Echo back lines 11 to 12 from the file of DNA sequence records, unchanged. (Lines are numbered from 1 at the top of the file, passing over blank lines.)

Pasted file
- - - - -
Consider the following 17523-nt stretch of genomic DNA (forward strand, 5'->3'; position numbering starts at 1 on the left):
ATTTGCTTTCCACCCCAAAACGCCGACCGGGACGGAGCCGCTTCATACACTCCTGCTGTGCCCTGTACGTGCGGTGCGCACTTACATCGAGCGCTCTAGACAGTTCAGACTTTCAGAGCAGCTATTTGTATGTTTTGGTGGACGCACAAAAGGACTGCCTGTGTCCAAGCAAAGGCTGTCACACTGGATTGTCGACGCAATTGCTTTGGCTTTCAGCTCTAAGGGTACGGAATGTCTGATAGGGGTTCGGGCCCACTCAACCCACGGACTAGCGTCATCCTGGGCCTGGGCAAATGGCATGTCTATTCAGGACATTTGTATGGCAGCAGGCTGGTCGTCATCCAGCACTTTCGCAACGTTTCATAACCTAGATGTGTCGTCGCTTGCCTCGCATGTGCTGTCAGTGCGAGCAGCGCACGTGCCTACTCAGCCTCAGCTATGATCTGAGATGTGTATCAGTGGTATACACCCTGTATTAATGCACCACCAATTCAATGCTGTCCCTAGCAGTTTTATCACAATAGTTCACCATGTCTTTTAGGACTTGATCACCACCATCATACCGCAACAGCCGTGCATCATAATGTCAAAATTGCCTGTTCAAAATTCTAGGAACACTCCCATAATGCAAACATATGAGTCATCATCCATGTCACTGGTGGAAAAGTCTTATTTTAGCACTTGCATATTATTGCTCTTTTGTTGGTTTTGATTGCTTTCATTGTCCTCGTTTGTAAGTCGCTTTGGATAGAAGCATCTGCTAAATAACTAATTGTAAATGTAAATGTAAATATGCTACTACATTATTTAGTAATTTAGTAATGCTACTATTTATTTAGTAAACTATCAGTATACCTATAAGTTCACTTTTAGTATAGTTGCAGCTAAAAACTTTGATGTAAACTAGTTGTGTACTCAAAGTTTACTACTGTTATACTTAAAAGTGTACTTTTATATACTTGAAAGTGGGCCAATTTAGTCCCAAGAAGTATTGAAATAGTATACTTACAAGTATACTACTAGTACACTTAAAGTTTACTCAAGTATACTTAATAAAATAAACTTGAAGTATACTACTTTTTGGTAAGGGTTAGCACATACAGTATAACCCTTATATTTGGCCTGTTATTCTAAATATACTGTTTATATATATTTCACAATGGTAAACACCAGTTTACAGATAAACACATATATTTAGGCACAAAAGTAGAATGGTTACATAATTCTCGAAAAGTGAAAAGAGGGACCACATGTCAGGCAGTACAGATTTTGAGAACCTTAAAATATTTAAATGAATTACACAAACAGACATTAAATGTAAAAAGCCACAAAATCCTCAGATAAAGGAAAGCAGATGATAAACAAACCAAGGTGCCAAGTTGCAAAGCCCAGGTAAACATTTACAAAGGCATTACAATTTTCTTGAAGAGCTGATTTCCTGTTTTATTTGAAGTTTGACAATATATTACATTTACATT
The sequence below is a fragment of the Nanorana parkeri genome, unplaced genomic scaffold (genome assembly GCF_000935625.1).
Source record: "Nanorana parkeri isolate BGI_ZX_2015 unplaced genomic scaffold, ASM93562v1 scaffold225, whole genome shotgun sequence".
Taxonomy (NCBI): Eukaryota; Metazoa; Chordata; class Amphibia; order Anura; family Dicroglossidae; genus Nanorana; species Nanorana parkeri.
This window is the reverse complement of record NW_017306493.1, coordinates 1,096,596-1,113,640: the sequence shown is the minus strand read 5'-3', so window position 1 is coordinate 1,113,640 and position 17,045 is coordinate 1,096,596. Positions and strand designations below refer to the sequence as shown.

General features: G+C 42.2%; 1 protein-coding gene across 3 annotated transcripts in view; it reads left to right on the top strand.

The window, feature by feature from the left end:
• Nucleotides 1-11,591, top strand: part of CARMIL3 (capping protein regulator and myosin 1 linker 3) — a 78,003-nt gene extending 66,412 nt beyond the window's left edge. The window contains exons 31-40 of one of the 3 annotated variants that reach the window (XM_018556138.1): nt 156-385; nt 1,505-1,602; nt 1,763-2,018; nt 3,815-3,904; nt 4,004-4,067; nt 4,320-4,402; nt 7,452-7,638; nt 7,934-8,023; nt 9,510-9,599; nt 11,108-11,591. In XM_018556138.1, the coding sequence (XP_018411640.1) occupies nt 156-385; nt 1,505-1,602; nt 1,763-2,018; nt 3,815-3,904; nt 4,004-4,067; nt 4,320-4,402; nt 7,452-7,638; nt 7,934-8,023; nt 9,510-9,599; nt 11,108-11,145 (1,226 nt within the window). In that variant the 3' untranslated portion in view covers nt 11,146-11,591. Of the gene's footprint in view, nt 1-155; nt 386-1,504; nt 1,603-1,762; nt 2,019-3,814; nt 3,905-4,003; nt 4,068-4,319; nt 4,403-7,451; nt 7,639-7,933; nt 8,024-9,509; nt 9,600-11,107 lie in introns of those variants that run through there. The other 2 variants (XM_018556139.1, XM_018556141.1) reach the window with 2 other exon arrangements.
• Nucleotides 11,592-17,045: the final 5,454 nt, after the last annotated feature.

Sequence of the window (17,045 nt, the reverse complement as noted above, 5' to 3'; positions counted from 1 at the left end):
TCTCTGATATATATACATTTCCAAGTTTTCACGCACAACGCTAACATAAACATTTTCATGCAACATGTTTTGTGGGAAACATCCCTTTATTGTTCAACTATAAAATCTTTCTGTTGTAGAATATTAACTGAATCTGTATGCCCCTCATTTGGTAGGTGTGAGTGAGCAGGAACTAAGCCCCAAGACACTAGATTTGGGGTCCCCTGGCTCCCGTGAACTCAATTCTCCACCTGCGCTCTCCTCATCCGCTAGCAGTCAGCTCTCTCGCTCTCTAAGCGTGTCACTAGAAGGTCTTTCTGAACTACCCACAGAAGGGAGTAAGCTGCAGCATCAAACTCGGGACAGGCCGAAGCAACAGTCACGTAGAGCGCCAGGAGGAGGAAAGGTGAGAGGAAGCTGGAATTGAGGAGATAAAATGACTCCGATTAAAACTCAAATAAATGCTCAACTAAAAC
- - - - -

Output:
Sequence of the window (17,045 nt, the reverse complement as noted above, 5' to 3'; positions counted from 1 at the left end):
TCTCTGATATATATACATTTCCAAGTTTTCACGCACAACGCTAACATAAACATTTTCATGCAACATGTTTTGTGGGAAACATCCCTTTATTGTTCAACTATAAAATCTTTCTGTTGTAGAATATTAACTGAATCTGTATGCCCCTCATTTGGTAGGTGTGAGTGAGCAGGAACTAAGCCCCAAGACACTAGATTTGGGGTCCCCTGGCTCCCGTGAACTCAATTCTCCACCTGCGCTCTCCTCATCCGCTAGCAGTCAGCTCTCTCGCTCTCTAAGCGTGTCACTAGAAGGTCTTTCTGAACTACCCACAGAAGGGAGTAAGCTGCAGCATCAAACTCGGGACAGGCCGAAGCAACAGTCACGTAGAGCGCCAGGAGGAGGAAAGGTGAGAGGAAGCTGGAATTGAGGAGATAAAATGACTCCGATTAAAACTCAAATAAATGCTCAACTAAAAC